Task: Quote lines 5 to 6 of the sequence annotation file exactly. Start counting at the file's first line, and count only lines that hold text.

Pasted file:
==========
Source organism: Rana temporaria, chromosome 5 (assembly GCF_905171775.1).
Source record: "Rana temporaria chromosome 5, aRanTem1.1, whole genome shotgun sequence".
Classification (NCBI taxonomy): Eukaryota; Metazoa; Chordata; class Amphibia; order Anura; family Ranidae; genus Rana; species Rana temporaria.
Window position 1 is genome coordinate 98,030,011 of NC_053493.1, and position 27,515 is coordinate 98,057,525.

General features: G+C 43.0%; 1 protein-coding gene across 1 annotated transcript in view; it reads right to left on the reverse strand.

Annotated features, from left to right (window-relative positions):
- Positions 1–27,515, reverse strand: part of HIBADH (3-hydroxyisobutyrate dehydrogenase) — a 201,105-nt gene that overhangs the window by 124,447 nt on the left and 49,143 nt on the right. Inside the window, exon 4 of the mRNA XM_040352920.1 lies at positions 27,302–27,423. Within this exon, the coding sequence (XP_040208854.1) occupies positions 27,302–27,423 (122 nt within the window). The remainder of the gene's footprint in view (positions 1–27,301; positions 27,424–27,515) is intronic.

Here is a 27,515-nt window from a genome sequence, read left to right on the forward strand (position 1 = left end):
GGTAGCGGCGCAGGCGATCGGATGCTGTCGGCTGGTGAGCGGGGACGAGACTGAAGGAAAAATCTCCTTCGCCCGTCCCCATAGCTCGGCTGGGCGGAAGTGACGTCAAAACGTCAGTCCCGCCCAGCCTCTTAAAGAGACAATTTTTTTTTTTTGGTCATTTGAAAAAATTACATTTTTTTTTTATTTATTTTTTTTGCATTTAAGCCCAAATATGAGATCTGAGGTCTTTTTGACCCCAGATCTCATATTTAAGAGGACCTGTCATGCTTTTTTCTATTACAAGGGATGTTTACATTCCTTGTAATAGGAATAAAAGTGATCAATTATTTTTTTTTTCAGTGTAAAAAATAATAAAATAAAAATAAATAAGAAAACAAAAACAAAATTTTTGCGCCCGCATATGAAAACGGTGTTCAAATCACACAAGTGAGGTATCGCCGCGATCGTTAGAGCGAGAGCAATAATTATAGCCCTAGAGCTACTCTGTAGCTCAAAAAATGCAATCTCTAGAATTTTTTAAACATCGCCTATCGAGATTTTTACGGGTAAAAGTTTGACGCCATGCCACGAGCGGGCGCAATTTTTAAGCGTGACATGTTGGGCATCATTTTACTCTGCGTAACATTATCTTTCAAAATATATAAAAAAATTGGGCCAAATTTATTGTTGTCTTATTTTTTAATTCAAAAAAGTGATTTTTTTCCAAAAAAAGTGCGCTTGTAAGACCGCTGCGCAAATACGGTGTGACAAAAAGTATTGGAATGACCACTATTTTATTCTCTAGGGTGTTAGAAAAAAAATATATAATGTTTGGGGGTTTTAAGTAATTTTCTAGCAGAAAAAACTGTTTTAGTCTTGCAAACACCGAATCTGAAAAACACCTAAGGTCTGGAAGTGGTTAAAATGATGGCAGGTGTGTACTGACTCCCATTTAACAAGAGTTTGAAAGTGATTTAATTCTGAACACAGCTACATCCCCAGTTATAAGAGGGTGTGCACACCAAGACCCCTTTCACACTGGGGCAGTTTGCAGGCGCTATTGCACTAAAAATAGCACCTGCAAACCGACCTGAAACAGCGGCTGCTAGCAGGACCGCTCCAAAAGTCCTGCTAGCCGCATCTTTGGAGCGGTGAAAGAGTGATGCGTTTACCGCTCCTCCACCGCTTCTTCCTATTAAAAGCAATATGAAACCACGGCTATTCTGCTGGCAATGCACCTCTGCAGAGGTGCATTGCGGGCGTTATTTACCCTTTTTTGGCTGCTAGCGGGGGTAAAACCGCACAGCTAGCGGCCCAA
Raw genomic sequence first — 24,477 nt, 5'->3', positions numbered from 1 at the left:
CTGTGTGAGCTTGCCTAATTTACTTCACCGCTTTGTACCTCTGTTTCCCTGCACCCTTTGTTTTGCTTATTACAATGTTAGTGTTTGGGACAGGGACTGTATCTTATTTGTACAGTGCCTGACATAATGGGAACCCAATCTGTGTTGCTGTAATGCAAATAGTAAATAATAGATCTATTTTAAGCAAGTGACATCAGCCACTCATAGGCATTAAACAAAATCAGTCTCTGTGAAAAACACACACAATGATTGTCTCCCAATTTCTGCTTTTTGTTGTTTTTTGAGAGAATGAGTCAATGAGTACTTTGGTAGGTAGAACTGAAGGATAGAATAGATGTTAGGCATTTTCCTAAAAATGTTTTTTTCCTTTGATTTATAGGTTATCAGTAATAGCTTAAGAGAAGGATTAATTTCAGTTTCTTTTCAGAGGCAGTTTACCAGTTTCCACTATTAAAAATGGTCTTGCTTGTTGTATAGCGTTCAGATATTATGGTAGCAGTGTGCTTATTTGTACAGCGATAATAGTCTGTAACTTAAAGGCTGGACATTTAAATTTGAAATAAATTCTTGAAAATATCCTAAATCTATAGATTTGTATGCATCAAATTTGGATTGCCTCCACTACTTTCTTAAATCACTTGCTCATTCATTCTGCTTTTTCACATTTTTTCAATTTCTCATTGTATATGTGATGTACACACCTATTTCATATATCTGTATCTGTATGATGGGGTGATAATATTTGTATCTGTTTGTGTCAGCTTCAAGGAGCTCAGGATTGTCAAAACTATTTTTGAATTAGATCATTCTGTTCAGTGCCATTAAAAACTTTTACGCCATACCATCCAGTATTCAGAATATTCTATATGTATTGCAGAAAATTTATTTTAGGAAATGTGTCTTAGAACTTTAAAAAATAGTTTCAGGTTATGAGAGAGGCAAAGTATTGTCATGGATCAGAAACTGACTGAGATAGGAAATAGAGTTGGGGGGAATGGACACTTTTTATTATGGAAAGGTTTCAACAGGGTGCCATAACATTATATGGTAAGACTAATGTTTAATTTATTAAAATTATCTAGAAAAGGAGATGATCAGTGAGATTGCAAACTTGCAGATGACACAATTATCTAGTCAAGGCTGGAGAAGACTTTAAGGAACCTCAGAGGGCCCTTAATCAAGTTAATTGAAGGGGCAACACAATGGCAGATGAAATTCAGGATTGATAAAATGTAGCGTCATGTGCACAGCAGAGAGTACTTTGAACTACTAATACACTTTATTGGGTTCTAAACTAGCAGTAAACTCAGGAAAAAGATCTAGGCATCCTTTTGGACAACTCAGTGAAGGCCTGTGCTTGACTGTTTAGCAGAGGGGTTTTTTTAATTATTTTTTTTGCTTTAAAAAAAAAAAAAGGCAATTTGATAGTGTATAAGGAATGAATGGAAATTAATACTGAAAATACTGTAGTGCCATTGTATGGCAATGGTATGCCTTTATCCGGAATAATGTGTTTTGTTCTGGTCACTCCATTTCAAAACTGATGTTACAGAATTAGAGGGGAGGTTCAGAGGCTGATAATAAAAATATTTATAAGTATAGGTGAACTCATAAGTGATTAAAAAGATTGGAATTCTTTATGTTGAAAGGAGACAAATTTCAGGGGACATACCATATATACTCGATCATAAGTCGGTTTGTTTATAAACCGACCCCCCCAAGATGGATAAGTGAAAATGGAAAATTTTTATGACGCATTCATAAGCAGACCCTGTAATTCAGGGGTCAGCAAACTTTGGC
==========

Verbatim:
General features: G+C 43.0%; 1 protein-coding gene across 1 annotated transcript in view; it reads right to left on the reverse strand.

Annotated features, from left to right (window-relative positions):